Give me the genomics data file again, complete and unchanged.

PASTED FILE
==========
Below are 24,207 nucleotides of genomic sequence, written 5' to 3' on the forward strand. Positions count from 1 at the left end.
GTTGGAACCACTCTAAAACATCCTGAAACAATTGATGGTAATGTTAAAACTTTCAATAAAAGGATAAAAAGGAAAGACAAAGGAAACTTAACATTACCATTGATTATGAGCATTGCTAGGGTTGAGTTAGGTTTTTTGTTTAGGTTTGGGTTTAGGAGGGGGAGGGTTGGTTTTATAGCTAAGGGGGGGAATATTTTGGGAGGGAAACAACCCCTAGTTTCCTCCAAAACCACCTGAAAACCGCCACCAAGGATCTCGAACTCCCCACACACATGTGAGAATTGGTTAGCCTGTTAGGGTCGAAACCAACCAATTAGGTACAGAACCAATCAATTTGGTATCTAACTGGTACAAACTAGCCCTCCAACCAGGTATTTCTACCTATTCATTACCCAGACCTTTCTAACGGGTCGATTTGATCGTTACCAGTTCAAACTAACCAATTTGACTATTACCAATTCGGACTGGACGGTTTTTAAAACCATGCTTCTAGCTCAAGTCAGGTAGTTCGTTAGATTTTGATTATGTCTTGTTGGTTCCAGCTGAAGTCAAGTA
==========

Below are 24,207 nucleotides of genomic sequence, written 5' to 3' on the forward strand. Positions count from 1 at the left end.
GTTGGAACCACTCTAAAACATCCTGAAACAATTGATGGTAATGTTAAAACTTTCAATAAAAGGATAAAAAGGAAAGACAAAGGAAACTTAACATTACCATTGATTATGAGCATTGCTAGGGTTGAGTTAGGTTTTTTGTTTAGGTTTGGGTTTAGGAGGGGGAGGGTTGGTTTTATAGCTAAGGGGGGGAATATTTTGGGAGGGAAACAACCCCTAGTTTCCTCCAAAACCACCTGAAAACCGCCACCAAGGATCTCGAACTCCCCACACACATGTGAGAATTGGTTAGCCTGTTAGGGTCGAAACCAACCAATTAGGTACAGAACCAATCAATTTGGTATCTAACTGGTACAAACTAGCCCTCCAACCAGGTATTTCTACCTATTCATTACCCAGACCTTTCTAACGGGTCGATTTGATCGTTACCAGTTCAAACTAACCAATTTGACTATTACCAATTCGGACTGGACGGTTTTTAAAACCATGCTTCTAGCTCAAGTCAGGTAGTTCGTTAGATTTTGATTATGTCTTGTTGGTTCCAGCTGAAGTCAAGTA